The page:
# Absolute Max & Absolute Min

1. Mar 5, 2006

### DieCommie

I have been understanding these so far but this one it says is wrong, but I cant figure out why.

"Find the absolute maximum and absolute minimum of the function f(x,y) = xy - 5 y - 25 x + 125 on the region on or above y = x^2 and on or below y = 29."

I get the absolute max to be =148.15 at (-5/3,25/9), which is correct.
I get the absolute min to be =0 at (5,25), which is wrong, but I cant find any more points of interest, as far as I can see 0 at (5,25) is right :grumpy:

If you have any clues/suggestions, I would greatly appreciate it

2. Mar 5, 2006

### Muzza

You have not properly examined what happens to f on the boundary of the region.

3. Mar 5, 2006

### DieCommie

which boundry? y=29 or y=x^2?

for y=x^2 i get the points (5,25) and (-5/3,25/9)
for y=29 i get no points

I have looked over each one a half dozen times, if you know which one the problem is in, id like to know thx.

Last edited: Mar 5, 2006
4. Mar 5, 2006

### Muzza

Well, I know there's at least one point on "the y = 29 boundary" where f is negative. When you consider what happens to f restricted to y = 29, you are checking the endpoints of the interval (which x can range over) and not just the points where the derivative equals 0, right?

5. Mar 5, 2006

### DieCommie

ahhh, because at the endpoints it may be an extrema yet the derivative is non-zero. Got it! Thx alot!

6. Mar 5, 2006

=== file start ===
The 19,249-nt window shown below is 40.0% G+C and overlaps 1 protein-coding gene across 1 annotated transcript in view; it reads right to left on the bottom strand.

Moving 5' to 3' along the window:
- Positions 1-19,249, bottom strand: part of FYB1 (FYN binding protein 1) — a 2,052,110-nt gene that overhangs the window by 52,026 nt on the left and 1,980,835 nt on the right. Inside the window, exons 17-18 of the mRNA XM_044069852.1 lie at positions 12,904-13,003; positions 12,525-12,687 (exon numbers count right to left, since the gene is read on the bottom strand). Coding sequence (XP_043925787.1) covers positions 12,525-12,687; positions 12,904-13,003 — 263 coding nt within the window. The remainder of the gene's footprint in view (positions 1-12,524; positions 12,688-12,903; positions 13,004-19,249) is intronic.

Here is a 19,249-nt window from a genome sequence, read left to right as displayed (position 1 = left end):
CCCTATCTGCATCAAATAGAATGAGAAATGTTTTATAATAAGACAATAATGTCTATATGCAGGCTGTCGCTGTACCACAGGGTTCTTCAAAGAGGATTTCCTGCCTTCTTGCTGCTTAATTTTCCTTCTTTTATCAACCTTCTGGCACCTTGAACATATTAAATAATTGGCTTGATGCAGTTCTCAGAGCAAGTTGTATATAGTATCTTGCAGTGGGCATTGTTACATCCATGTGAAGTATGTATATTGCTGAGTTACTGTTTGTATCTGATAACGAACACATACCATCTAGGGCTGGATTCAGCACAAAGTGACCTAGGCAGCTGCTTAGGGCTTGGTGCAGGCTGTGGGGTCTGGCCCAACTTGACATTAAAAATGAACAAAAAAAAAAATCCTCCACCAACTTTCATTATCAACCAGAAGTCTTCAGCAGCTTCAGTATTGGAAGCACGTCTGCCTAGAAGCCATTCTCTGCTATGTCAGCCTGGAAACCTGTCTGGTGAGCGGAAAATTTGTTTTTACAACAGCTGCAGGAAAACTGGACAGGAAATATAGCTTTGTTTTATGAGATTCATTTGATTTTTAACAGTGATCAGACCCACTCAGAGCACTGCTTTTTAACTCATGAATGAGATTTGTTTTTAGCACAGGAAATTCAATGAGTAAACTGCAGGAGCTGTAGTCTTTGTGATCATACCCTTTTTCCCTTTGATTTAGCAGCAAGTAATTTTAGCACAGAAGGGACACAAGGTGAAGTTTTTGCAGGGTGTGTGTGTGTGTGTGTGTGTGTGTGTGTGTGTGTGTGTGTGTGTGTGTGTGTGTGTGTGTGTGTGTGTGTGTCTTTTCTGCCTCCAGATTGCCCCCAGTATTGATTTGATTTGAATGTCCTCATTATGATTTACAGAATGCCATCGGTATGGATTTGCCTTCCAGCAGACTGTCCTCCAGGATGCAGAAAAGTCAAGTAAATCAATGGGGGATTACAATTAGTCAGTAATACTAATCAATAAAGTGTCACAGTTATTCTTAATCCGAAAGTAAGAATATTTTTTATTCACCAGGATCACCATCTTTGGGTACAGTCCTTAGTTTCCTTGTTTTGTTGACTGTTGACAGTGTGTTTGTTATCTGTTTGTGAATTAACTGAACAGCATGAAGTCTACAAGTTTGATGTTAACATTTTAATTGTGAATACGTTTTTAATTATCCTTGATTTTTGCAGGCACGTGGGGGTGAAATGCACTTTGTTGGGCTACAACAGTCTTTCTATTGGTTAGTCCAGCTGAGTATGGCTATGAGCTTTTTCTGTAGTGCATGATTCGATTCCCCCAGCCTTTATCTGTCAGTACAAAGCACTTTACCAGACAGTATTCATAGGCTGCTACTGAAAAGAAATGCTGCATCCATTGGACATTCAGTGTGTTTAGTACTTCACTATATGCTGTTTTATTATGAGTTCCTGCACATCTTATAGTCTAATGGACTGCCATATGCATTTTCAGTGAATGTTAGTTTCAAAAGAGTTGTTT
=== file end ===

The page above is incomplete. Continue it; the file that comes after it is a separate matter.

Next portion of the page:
### DieCommie

so if my range is a circle, there are no endpoints to check right?

7. Mar 5, 2006

### HallsofIvy

But the entire circle would be the boundary. Write the boundary in parametric equations, plug those parametric equations into the object function to get a function of one variable and then differentiate that.

In this example, where the boundary was the parabola y= x2 and y= 29, you would need to look for max and min of
f(x, 29)= 29x- 5(29)- 25x+ 125= 4x- 145+ 125= 4x- 20 for the y= 29 part of the boundary. That never has derivative 0 so you look for max and min at its endpoints, $x= \pm \sqrt{29}$.

f(x,x2= x3- 5x2- 25x+ 125 has derivative 3x2- 10x- 25 which is never 0 and so you look for max and min at its endpoints, also $x= \pm \sqrt{29}$.

Last edited by a moderator: Mar 5, 2006
8. Mar 5, 2006

### DieCommie

ugg, sorry, but now Im even more confused on the next one.

"Find the absolute maximum and absolute minimum of the function f(x,y) = 2x^3 + y^4 on the region {(x,y) | x^2 + y^2 =< 16} "

When writing the boundry in parametrics, i use x=cos(theta) y=sin(theta)? THis gives me 1=<16 for my boundry...

9. Mar 6, 2006

### HallsofIvy

You have the wrong parametric equations. The boundary is the circle
x2+ y2= 16 (the interior of the circle, < 16, is not the boundary!). The parametric equations are x= 4 cos($\theta$), y= 4 sin($\theta$).

And you don't put those into the equation for the boundary (which would give you the trivial 16= 16), you put them into the equation for f:
f(x,y)= f($\theta$)= 2(4)3cos3($\theta$)+ 44sin4($\theta$).

10. Mar 6, 2006

### DieCommie

Thx for all your help, I really do appreciate it.

I have been trying and trying this but Im simply unable to do it. I have the derivative of the boundry function in terms of theta, but I do not know how to solve it and find what values of theta give me 0. Im gonna go to the library and try to find a trig. book.